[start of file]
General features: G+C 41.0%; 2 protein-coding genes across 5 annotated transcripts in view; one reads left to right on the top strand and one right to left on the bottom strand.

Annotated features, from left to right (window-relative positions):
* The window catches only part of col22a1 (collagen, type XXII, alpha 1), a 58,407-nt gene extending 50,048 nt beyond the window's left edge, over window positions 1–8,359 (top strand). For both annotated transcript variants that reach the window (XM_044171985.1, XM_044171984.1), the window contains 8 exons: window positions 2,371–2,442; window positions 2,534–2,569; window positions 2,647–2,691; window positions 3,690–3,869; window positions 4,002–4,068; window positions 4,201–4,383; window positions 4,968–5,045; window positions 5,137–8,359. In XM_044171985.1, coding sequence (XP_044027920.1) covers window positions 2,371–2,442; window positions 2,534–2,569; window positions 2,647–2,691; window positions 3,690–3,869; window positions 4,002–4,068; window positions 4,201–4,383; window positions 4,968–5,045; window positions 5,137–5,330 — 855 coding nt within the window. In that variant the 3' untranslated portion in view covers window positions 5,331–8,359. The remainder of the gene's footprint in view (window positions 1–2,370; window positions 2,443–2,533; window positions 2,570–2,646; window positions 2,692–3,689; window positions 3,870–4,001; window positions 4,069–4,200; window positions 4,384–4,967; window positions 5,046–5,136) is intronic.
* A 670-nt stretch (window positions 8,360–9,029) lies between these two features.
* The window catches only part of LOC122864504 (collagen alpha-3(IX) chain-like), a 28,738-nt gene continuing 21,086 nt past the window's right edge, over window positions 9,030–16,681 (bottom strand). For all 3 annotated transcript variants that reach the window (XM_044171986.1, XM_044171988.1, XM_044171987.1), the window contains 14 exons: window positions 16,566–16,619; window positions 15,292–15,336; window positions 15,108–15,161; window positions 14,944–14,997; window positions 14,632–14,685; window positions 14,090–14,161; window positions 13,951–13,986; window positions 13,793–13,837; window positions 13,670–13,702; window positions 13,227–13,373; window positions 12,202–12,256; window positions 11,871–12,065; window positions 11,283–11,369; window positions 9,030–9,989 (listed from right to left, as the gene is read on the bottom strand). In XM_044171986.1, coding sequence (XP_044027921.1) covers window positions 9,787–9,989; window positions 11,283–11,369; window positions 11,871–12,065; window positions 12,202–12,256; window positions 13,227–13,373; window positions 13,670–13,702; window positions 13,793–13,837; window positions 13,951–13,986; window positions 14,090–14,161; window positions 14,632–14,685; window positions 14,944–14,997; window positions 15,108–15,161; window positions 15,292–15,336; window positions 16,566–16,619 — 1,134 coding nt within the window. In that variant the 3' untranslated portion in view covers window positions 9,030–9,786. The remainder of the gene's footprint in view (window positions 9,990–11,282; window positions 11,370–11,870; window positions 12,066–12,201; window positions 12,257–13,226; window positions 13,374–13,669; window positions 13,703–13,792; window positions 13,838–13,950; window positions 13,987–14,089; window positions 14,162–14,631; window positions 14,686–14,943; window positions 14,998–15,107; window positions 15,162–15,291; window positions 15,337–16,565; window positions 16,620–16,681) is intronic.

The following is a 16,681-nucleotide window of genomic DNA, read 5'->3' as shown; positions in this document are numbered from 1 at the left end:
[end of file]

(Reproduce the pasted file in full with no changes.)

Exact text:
General features: G+C 41.0%; 2 protein-coding genes across 5 annotated transcripts in view; one reads left to right on the top strand and one right to left on the bottom strand.

Annotated features, from left to right (window-relative positions):
* The window catches only part of col22a1 (collagen, type XXII, alpha 1), a 58,407-nt gene extending 50,048 nt beyond the window's left edge, over window positions 1–8,359 (top strand). For both annotated transcript variants that reach the window (XM_044171985.1, XM_044171984.1), the window contains 8 exons: window positions 2,371–2,442; window positions 2,534–2,569; window positions 2,647–2,691; window positions 3,690–3,869; window positions 4,002–4,068; window positions 4,201–4,383; window positions 4,968–5,045; window positions 5,137–8,359. In XM_044171985.1, coding sequence (XP_044027920.1) covers window positions 2,371–2,442; window positions 2,534–2,569; window positions 2,647–2,691; window positions 3,690–3,869; window positions 4,002–4,068; window positions 4,201–4,383; window positions 4,968–5,045; window positions 5,137–5,330 — 855 coding nt within the window. In that variant the 3' untranslated portion in view covers window positions 5,331–8,359. The remainder of the gene's footprint in view (window positions 1–2,370; window positions 2,443–2,533; window positions 2,570–2,646; window positions 2,692–3,689; window positions 3,870–4,001; window positions 4,069–4,200; window positions 4,384–4,967; window positions 5,046–5,136) is intronic.
* A 670-nt stretch (window positions 8,360–9,029) lies between these two features.
* The window catches only part of LOC122864504 (collagen alpha-3(IX) chain-like), a 28,738-nt gene continuing 21,086 nt past the window's right edge, over window positions 9,030–16,681 (bottom strand). For all 3 annotated transcript variants that reach the window (XM_044171986.1, XM_044171988.1, XM_044171987.1), the window contains 14 exons: window positions 16,566–16,619; window positions 15,292–15,336; window positions 15,108–15,161; window positions 14,944–14,997; window positions 14,632–14,685; window positions 14,090–14,161; window positions 13,951–13,986; window positions 13,793–13,837; window positions 13,670–13,702; window positions 13,227–13,373; window positions 12,202–12,256; window positions 11,871–12,065; window positions 11,283–11,369; window positions 9,030–9,989 (listed from right to left, as the gene is read on the bottom strand). In XM_044171986.1, coding sequence (XP_044027921.1) covers window positions 9,787–9,989; window positions 11,283–11,369; window positions 11,871–12,065; window positions 12,202–12,256; window positions 13,227–13,373; window positions 13,670–13,702; window positions 13,793–13,837; window positions 13,951–13,986; window positions 14,090–14,161; window positions 14,632–14,685; window positions 14,944–14,997; window positions 15,108–15,161; window positions 15,292–15,336; window positions 16,566–16,619 — 1,134 coding nt within the window. In that variant the 3' untranslated portion in view covers window positions 9,030–9,786. The remainder of the gene's footprint in view (window positions 9,990–11,282; window positions 11,370–11,870; window positions 12,066–12,201; window positions 12,257–13,226; window positions 13,374–13,669; window positions 13,703–13,792; window positions 13,838–13,950; window positions 13,987–14,089; window positions 14,162–14,631; window positions 14,686–14,943; window positions 14,998–15,107; window positions 15,162–15,291; window positions 15,337–16,565; window positions 16,620–16,681) is intronic.

The following is a 16,681-nucleotide window of genomic DNA, read 5'->3' as shown; positions in this document are numbered from 1 at the left end: